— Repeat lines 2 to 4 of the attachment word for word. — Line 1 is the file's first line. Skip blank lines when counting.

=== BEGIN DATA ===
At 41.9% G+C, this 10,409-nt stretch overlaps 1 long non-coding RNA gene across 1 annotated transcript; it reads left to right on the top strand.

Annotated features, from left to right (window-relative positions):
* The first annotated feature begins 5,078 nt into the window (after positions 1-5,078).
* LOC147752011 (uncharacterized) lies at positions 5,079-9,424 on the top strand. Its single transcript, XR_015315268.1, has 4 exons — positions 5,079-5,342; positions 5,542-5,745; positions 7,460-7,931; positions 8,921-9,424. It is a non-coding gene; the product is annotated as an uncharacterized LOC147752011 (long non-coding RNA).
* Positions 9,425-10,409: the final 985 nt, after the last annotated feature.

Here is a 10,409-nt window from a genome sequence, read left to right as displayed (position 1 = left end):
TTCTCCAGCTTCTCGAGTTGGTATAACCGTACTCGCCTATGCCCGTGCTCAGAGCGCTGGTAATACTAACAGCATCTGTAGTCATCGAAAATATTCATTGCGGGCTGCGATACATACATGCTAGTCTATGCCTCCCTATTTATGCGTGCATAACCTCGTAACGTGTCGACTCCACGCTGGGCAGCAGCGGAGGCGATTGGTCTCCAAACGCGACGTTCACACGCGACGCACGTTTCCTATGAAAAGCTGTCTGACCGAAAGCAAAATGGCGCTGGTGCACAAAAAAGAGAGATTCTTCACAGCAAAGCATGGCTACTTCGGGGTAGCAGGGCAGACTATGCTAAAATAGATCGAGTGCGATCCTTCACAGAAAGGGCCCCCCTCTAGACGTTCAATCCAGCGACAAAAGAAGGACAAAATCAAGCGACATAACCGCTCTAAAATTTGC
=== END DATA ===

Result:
Annotated features, from left to right (window-relative positions):
* The first annotated feature begins 5,078 nt into the window (after positions 1-5,078).
* LOC147752011 (uncharacterized) lies at positions 5,079-9,424 on the top strand. Its single transcript, XR_015315268.1, has 4 exons — positions 5,079-5,342; positions 5,542-5,745; positions 7,460-7,931; positions 8,921-9,424. It is a non-coding gene; the product is annotated as an uncharacterized LOC147752011 (long non-coding RNA).